Her Majesty’s Chief Inspector Amanda Spielman has launched Ofsted’s Annual Report 2020-21. The report covered the year to September 2021 during which the Inspectorate carried out fewer inspections than normal due to closures and restrictions.
Although 98% of nurseries and pre-schools still remain judged as good (76%) or outstanding (22%) there are concerns about the numbers of childcare providers leaving Ofsted’s register.
Childcare places have reduced by about 1% of the total numbers of places the previous year.
Another big concern highlighted in the report was that 44% of early years providers believe children’s personal, social and emotional development had fallen behind. This was particularly strong in in areas of deprivation where it was reported there was lower take-up of two-year-old places.
Purnima Tanuku OBE, Chief Executive of National Day Nurseries Association (NDNA), said: “This Ofsted report rightly acknowledges the key role that early years settings and their workforce have played in supporting our youngest children through such a tough year with the harmful effects of closures and restrictions.
“We are hearing from early years providers how they have worked with children who have displayed challenging behaviours at nursery. Their wellbeing and support with their language skills and personal, social and emotional development have been critical.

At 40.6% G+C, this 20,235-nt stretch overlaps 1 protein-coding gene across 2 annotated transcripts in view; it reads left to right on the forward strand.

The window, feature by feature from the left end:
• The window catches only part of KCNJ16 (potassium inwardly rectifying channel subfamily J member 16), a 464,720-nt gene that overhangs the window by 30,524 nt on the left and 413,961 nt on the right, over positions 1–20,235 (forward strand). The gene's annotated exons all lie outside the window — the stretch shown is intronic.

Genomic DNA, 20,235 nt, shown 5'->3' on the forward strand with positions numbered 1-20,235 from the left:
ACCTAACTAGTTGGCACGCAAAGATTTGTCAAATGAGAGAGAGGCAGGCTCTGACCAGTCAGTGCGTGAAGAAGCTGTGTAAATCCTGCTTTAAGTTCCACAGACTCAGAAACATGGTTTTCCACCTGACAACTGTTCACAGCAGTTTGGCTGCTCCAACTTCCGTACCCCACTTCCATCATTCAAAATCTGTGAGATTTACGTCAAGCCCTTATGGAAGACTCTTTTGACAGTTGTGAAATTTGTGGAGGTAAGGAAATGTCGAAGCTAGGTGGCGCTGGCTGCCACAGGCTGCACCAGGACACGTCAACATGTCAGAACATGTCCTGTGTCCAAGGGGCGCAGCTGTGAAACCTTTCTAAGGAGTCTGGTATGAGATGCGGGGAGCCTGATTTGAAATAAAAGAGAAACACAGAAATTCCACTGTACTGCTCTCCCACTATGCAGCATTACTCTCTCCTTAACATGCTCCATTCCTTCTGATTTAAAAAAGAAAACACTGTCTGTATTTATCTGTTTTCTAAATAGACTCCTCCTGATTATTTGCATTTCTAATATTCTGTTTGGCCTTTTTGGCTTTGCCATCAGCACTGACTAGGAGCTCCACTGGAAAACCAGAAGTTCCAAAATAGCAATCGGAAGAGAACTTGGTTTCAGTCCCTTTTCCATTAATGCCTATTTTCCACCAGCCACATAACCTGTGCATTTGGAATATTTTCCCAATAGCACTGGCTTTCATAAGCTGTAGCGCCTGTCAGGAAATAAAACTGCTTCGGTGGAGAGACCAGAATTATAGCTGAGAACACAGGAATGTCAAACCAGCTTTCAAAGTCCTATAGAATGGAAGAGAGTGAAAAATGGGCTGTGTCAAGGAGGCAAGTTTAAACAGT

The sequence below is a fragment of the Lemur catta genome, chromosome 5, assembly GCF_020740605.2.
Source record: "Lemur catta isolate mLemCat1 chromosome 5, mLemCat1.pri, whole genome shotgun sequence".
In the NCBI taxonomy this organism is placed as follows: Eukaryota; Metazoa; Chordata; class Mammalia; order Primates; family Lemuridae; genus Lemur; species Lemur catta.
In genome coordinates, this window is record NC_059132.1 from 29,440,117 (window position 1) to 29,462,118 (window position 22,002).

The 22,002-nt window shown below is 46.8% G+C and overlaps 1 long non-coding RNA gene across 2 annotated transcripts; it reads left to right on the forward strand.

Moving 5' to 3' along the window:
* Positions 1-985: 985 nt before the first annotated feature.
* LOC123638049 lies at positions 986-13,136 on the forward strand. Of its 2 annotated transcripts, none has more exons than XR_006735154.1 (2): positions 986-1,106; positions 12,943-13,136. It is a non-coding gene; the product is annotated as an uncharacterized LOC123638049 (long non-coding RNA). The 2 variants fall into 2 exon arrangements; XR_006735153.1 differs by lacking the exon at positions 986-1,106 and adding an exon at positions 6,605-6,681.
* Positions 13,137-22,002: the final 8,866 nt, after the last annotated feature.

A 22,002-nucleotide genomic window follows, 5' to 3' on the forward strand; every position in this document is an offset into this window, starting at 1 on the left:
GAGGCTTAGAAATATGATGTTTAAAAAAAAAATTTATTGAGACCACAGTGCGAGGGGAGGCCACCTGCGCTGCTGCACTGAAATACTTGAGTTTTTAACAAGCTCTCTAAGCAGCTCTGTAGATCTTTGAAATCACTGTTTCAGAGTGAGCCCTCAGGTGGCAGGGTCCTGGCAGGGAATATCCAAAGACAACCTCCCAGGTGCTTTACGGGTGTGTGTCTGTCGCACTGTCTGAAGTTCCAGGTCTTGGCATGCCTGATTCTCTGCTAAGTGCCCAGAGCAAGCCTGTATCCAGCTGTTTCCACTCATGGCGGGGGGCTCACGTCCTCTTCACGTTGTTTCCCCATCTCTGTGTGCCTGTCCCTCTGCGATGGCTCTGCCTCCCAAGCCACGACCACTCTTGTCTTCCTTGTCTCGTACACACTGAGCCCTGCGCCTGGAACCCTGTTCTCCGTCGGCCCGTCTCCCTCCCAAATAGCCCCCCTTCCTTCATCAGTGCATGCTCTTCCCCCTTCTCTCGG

“It’s a great tribute to our nurseries that despite the negative impacts from the pandemic, 98% are still judged as being good or outstanding. However, we are concerned by the trend in recent inspections. It is vital that inspectors recognise the challenges that nurseries still face and the stress that staff are under on a daily basis. Due to ongoing measures and staff absences, nurseries are very different places compared to pre-pandemic times. Ofsted must review its complaints and appeals procedure to make sure that complaints are treated fairly.
“Even before the Covid-19 pandemic hit, we were reporting that staffing recruitment and retention had hit crisis levels but the pandemic has made this situation even worse. It’s important that this is recognised by Ofsted. There is therefore a question about how everyone in the sector, from Government to Ofsted can put measures in place to support nurseries to retain staff and to encourage more people into the profession.
“Children must be at the heart of educational recovery efforts, starting with early years. That’s why we need to see a clear reform of the early education and care policy and a funding system that is built to deliver this.”
Ofsted’s Chief Inspector, Amanda Spielman, said: “In order to protect older generations, we asked the youngest generation to put their lives and education on hold. As we look forward to the year ahead, we must strive to redress the balance. Every generation gets one chance to enjoy its childhood and fulfil its potential. We must do all we can to make sure this generation is not denied its opportunity.”